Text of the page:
The Cardinals had a long road to the World Series, where they arrived the heavy favorites to beat the Royals. While the Cardinals’ pitching staff was the driving force behind the team, the offense was impressive. Utilizing “Whiteyball” to the full capabilities, the team was built on speed, defense and fundamentals. Today, here on I-70 Baseball, we break down the starting eight fielders from the 1985 World Series.
It was during that road to the World Series that the Cardinals’ lineup experienced a major loss when a freak accident with a tarp brought an end to the season for Rookie Of The Year Vince Coleman. That left the Cardinals to turn to a man who many people considered to be faster then Vince Coleman to lead off games for them in the Fall Classic.
1. Willie McGee, CF
Willie McGee would patrol the astroturf of Busch Memorial Stadium in center field in Gold Glove style and take the lead off position for the Running Redbirds. McGee was no slouch, he was the National League MVP and Batting Champ in 1985, hitting .353 and leading the league in hits (216) and triples (18).
2. Ozzie Smith, SS
Following McGee in the lineup each night was the Cardinals’ annual Gold Glove winner and All Star shortstop Ozzie Smith. Ozzie would not realize his full potential with the bat for another few years, but his .276 average did not reflect his ability to produce productive outs, moving runners along and setting up the middle of the order with opportunities to drive runs in with minimal effort.
3. Tommy Herr, 2B
It was the Cardinals’ second baseman and number three hitter, Tommy Herr, that showed this theory to be effective. While only hitting eight home runs, hit 38 doubles and post a .416 slugging percentage, Herr still managed to drive in 110 runs behind the top of the order.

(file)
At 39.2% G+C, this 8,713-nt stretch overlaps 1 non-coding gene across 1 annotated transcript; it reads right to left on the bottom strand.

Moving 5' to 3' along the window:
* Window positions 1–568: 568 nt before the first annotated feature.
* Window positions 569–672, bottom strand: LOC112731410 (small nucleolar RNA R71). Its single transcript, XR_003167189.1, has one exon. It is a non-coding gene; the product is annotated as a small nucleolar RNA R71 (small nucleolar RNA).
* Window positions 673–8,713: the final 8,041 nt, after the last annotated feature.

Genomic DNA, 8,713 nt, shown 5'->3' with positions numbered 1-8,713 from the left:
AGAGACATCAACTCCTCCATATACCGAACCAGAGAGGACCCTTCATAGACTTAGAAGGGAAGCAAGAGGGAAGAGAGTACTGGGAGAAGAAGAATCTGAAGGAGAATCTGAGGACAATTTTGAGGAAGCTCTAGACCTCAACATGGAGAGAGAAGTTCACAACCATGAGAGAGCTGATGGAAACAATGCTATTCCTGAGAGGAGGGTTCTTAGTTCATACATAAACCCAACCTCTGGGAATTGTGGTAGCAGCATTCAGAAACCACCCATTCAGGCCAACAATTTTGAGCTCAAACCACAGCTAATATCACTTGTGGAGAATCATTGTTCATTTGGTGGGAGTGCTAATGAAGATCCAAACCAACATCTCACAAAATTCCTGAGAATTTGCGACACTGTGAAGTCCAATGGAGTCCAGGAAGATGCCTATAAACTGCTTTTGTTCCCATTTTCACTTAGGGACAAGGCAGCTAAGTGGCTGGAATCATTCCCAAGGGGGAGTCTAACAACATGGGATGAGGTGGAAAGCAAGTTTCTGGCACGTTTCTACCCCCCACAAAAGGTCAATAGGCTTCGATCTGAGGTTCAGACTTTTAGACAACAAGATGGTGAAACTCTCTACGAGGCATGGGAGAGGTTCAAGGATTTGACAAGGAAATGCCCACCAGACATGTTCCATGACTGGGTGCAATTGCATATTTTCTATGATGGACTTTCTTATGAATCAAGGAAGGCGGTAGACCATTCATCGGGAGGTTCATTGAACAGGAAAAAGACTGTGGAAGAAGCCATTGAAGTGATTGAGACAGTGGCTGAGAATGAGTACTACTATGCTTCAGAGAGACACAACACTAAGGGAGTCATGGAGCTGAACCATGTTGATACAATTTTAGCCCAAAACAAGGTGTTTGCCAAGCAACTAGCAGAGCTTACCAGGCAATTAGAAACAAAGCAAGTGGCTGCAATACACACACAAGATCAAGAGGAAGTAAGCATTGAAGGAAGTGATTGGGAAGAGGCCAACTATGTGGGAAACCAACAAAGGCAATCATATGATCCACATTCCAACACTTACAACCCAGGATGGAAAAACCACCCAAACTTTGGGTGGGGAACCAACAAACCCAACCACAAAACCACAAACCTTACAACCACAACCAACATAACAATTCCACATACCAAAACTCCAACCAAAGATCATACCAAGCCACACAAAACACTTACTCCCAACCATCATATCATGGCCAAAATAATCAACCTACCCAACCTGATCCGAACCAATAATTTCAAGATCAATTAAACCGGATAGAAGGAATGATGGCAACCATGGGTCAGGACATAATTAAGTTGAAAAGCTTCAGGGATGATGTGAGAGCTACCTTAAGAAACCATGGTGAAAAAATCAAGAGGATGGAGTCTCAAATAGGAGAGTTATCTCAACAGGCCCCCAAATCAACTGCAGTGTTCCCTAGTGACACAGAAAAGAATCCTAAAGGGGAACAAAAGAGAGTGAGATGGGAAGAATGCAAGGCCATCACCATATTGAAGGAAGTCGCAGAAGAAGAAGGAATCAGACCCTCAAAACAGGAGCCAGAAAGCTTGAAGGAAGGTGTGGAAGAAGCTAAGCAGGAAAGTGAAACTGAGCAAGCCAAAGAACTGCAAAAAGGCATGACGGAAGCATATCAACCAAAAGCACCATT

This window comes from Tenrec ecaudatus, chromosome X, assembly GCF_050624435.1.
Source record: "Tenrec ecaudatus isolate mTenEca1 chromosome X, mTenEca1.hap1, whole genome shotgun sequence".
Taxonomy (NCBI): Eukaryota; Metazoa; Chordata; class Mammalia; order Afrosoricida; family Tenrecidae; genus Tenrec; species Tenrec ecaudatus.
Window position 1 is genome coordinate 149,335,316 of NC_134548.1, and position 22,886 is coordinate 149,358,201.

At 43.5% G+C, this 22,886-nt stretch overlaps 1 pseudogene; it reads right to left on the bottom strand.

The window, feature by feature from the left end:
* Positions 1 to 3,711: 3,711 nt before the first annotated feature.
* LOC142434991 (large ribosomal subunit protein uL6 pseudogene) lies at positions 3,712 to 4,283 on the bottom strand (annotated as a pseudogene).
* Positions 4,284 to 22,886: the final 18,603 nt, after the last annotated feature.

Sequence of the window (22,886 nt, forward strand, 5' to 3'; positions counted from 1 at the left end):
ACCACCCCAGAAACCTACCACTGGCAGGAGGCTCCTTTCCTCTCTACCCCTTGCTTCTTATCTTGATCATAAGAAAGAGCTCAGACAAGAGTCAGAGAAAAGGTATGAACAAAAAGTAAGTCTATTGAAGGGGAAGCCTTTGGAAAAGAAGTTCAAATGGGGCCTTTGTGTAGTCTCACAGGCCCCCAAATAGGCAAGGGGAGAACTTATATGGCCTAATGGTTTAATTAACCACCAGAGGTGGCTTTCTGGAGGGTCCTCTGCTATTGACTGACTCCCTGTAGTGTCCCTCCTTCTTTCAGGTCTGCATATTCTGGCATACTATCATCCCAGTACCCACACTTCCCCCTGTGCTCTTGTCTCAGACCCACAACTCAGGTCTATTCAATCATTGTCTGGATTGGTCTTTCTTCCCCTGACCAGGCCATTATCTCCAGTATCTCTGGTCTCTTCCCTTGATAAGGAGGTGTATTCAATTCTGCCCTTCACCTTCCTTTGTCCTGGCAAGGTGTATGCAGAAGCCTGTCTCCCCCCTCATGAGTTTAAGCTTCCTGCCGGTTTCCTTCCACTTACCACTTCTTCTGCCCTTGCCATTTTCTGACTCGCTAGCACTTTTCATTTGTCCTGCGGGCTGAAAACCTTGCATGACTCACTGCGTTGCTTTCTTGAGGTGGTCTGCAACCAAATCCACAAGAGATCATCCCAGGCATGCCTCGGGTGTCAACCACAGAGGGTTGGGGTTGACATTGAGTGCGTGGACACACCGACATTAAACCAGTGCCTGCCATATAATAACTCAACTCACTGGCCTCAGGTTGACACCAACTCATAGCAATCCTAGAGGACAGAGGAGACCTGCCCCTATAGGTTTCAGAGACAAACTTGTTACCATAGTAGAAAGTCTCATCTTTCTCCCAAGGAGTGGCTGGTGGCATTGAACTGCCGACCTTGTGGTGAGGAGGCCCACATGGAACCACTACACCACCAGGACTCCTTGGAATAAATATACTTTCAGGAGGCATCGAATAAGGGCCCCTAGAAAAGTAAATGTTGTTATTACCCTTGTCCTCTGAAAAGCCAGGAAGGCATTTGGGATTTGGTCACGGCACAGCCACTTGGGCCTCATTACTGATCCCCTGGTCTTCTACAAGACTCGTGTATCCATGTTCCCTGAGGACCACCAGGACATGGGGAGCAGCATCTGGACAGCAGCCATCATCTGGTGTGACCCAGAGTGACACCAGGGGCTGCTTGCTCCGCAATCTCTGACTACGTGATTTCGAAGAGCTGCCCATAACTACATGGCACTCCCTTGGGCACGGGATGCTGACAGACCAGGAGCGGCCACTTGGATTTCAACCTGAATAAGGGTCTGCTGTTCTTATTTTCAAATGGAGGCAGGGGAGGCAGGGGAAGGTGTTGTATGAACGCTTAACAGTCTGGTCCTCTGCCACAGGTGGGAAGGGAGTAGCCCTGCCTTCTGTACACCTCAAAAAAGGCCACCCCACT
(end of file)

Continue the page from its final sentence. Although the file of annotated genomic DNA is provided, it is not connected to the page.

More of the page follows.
4. Jack Clark, 1B
The cleanup spot in the Cardinals’ batting order was manned by the only true “power hitter” on the roster, their first baseman Jack Clark. A .281 batting average, .502 slugging percentage and 22 home runs could only net Clark 87 runs batted in. The third and fourth spots in the order were indicative of Whiteyball at its greatest.
5. Tito Landrum, LF
The number five spot in the order would be patrolled by the left field replacement for Vince Coleman in veteran, home-grown Tito Landrum. Landrum’s season in 1985 was that of a bit player, hitting .280 with four home runs and 21 runs batted in over 161 at bats.
6. Cesar Cedeno, RF
Across the field from him in right field was a late addition to the Cardinals roster, veteran outfielder Cesar Cedeno. Cedeno came to the Cardinals in late August in a trade from Cincinnati and went on an immediate tear. In his only 28 games as a Cardinal, Cedeno would hit .434 with 6 home runs and 19 runs batted in. He would hit sixth throughout the world series.
7. Terry Pendleton, 3B
The offensive threat started to fizzle as the bottom of the Cardinals’ order came to the plate. Terry Pendleton would hit seventh and play third base. While years later he would dominate and win an MVP award, his second year in the league would come in 1985 and be largely unimpressive. He would hit .240 with five home runs, though he would scrape out 69 runs batted in.
8. Darrel Porter/Tom Nieto, C
Pendleton would give way to a platoon at cather hitting eighth. Darrel Porter and Tom Nieto would share the duties behind the plate, while neither of them doing it impressively from the offensive standpoint. Porter would close out the 1985 regular season hitting .221 with 10 home runs and 36 runs batted in. Nieto would not fare much better, hitting .225 with no home runs and 34 runs batted in.
The wild card from the bench was young Andy Van Slyke, who would split time in right field throughout the season and be a late inning replacement in the World Series. Van Slyke would hit .259 with 13 home runs and 55 runs batted in over the course of the season, seeing time at all three outfield positions and first base and stealing 34 bases, just for measure.
The Cardinals’ lineup was poised to take on the Royals in the World Series and matched up with the team from the west side of the state very well. Time would tell the 1985 team just why the games are played on a field, and not on paper or in articles.
Tomorrow: A look at the Cardinals’ pitching staff in 1985.
Bill Ivie is the editor here at I-70 Baseball as well as the Assignment Editor for BaseballDigest.com.
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